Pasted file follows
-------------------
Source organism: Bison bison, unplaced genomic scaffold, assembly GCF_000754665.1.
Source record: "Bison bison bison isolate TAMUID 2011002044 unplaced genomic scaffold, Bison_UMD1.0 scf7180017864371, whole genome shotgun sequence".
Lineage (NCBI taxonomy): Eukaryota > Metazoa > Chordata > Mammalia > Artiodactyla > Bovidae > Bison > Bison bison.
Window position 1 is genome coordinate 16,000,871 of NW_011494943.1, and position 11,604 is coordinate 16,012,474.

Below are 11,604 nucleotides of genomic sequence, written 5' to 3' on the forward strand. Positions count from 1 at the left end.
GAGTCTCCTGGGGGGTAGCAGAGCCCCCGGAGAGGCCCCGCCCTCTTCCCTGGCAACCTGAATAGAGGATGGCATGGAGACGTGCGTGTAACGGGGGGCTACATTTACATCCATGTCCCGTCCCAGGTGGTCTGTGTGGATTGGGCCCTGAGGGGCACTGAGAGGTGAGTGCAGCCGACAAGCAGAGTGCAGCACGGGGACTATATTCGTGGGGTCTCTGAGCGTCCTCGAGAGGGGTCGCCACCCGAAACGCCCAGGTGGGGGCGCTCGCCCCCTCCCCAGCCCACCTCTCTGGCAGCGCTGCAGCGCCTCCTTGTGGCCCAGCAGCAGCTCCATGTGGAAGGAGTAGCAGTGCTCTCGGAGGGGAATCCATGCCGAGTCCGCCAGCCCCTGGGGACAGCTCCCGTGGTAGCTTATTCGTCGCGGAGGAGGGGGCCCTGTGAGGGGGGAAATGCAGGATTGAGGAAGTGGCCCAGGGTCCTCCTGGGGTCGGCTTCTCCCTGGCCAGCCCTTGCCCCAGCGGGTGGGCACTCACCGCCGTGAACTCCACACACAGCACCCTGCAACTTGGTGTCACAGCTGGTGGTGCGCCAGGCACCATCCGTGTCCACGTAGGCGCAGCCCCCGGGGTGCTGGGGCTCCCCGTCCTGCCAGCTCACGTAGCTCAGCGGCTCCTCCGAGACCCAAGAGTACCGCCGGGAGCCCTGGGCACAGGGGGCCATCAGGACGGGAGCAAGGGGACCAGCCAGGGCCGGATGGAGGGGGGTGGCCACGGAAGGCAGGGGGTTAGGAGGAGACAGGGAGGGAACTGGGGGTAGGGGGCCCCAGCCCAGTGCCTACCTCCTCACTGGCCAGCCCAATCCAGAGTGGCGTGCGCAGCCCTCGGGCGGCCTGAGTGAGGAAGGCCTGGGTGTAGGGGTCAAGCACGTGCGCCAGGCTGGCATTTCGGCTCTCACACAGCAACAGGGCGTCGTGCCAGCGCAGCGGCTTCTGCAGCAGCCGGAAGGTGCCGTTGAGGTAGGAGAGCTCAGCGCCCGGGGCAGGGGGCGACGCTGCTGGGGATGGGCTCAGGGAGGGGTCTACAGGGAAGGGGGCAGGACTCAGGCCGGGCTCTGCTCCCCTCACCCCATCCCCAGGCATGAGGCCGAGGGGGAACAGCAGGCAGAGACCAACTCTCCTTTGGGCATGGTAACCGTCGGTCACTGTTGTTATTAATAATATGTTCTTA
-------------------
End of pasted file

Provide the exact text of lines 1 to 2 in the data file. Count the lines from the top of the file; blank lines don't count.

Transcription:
Source organism: Bison bison, unplaced genomic scaffold, assembly GCF_000754665.1.
Source record: "Bison bison bison isolate TAMUID 2011002044 unplaced genomic scaffold, Bison_UMD1.0 scf7180017864371, whole genome shotgun sequence".